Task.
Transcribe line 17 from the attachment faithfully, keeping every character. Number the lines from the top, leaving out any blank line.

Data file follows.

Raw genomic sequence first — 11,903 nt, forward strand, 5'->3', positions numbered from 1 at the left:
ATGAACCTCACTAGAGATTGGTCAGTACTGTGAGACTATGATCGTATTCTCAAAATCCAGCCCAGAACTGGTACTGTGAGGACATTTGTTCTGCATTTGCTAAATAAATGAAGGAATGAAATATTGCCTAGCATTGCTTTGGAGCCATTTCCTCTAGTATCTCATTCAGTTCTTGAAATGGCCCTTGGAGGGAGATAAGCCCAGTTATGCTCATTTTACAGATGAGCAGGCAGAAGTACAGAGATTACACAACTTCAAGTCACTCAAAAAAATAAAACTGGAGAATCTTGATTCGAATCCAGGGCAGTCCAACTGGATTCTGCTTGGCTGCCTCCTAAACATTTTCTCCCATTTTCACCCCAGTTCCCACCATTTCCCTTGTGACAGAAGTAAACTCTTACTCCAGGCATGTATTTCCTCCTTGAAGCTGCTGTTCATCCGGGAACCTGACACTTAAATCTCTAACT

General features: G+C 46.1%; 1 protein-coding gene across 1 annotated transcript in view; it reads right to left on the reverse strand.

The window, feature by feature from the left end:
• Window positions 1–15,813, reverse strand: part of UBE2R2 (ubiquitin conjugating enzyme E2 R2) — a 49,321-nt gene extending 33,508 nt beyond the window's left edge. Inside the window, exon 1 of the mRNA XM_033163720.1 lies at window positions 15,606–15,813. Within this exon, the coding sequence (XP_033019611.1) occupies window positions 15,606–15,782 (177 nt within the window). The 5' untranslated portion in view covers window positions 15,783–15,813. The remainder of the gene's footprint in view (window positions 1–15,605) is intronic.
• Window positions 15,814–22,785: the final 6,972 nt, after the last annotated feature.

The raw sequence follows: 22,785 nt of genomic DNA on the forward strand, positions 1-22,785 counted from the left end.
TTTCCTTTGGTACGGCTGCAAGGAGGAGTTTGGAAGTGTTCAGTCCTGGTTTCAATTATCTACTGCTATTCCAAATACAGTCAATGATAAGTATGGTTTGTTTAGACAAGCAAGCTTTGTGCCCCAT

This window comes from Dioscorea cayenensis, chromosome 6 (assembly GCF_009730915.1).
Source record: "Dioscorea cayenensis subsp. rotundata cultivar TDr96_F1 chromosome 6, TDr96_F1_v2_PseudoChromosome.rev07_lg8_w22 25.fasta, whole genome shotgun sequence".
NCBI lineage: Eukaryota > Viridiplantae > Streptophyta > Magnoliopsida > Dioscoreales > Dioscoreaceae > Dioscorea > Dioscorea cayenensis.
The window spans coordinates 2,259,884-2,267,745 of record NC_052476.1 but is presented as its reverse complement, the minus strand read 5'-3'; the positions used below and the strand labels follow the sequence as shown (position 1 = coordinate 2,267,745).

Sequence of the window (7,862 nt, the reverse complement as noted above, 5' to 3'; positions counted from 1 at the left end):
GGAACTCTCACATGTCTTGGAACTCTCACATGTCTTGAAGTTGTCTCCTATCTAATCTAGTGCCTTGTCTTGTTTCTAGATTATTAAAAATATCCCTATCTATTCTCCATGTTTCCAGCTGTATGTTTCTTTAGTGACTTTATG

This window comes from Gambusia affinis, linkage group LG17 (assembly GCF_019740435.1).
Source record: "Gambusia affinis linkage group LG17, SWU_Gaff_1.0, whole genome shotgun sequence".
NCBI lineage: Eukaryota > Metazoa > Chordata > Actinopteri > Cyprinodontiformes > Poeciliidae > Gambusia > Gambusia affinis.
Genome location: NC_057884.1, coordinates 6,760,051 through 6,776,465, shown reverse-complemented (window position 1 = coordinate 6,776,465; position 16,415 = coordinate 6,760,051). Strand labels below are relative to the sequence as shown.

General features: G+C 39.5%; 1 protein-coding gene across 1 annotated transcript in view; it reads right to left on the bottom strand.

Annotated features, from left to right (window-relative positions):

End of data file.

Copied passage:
NCBI lineage: Eukaryota > Metazoa > Chordata > Actinopteri > Cyprinodontiformes > Poeciliidae > Gambusia > Gambusia affinis.